Over the last four years, there have been substantial changes in IPOs in the software world. Firms tend to wait longer to go public, while raising larger late-stage private rounds and eventually experiencing high public market valuations. We wanted to take a closer look at this trend with the objective to gain some insights into current practices. To that end, we looked at the results of 58 software companies that have gone public in the US since 2013.
Startups succeed because of their founders, but what makes a successful founder? We wanted to find out what backgrounds founders were bringing to their companies, so we undertook research to determine the educational backgrounds of founders of over 300 technology companies.
We’ve updated the Narwhal List and released a new report for 2019. Canada’s tech community continues to make progress but we haven’t created a new Unicorn since 2015. The technology sector has doubled the number of companies that are on track to become Unicorns but the healthcare sector continues its slow decline.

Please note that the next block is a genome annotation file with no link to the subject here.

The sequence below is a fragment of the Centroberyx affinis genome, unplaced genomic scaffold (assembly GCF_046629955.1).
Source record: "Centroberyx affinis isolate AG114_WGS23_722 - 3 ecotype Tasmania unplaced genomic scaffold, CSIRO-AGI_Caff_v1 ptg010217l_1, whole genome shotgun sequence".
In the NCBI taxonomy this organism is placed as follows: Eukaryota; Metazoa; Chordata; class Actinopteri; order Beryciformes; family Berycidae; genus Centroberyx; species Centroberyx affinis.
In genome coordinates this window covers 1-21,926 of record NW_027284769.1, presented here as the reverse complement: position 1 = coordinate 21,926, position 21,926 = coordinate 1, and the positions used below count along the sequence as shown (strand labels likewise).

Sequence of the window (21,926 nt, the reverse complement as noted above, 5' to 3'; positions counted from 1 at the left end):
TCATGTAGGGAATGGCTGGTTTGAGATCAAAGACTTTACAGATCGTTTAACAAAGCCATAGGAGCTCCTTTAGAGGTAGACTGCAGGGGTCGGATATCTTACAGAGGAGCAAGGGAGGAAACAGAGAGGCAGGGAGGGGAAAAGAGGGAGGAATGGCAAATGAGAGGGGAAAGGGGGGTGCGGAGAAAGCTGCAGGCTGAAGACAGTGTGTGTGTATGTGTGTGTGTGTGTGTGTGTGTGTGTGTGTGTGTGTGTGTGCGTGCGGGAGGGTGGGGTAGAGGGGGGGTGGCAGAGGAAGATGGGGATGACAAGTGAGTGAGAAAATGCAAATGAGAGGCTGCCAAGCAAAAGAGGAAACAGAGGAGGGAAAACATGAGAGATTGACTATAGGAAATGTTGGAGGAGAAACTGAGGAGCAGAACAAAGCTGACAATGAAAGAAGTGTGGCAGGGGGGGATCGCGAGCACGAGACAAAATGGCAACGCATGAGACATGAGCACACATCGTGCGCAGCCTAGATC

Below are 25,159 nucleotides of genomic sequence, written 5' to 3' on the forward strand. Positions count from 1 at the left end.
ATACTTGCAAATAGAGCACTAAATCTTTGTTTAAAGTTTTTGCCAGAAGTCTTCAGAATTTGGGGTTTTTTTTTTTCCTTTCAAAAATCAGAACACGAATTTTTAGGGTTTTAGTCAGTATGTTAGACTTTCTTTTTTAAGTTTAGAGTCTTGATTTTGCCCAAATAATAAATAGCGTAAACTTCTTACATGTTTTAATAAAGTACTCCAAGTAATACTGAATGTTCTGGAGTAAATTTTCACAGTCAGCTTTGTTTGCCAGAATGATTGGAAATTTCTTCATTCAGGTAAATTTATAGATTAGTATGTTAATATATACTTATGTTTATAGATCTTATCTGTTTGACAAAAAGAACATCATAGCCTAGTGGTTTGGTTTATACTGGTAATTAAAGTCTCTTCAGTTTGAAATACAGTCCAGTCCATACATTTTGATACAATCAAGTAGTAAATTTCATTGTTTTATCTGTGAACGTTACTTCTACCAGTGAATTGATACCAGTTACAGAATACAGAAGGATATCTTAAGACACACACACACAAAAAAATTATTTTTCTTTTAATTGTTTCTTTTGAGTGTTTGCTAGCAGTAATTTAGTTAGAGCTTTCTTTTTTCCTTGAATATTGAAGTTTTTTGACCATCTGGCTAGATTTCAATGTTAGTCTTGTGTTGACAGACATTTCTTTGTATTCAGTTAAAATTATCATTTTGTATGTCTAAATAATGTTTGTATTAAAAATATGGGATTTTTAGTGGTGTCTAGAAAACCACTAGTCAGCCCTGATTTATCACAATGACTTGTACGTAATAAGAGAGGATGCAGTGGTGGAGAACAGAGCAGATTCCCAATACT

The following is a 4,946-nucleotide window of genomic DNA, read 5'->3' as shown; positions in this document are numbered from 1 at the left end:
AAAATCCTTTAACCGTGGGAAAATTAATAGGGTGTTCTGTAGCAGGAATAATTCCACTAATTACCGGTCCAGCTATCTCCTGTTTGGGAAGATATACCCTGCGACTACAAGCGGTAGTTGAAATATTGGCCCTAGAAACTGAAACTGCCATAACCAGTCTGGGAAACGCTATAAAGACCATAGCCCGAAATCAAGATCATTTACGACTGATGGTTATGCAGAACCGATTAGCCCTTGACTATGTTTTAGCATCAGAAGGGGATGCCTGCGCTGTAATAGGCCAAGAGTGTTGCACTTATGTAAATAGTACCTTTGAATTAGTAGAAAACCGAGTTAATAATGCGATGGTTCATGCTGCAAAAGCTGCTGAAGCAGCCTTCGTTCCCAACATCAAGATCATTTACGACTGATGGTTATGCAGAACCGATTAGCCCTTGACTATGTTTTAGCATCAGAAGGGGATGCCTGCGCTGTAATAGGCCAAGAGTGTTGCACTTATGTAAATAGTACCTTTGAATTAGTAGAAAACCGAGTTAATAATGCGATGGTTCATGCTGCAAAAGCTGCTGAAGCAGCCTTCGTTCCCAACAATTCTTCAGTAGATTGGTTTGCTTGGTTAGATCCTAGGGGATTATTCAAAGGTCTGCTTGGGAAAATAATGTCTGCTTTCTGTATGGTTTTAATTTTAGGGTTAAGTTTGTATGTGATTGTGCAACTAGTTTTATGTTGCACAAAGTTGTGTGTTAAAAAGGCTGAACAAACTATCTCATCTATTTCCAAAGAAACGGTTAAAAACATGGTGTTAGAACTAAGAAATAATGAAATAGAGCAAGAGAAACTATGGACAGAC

This report is the result of a forum held in February 2018 on the challenges that companies in the physical technologies face in commercialization. Forum participants had a robust discussion around the challenges outlined in our previous report on Physical Technologies and identified a number of other commercialization hurdles, including weak institutional support, knowledge and information gaps, lack of prototyping facilities and short run manufacturing, among other issues.
Effective intergovernmental coordination in research and innovation funding has been a persistent challenge in Canada. The dizzying mix of initiatives for research and innovation at both levels has also contributed to the coordination challenge, which has resulted in a patchwork of programs and co-matching requirements. Researchers and innovators are left to navigate a complex system of supports, seeking opportunities to help cover R&D costs.
This report examines the shape of the health technology industry in Canada with a focus on three specific questions: Does Canada actually have a problem with health tech commercialization? If so, how extensive is that problem? And what is causing it?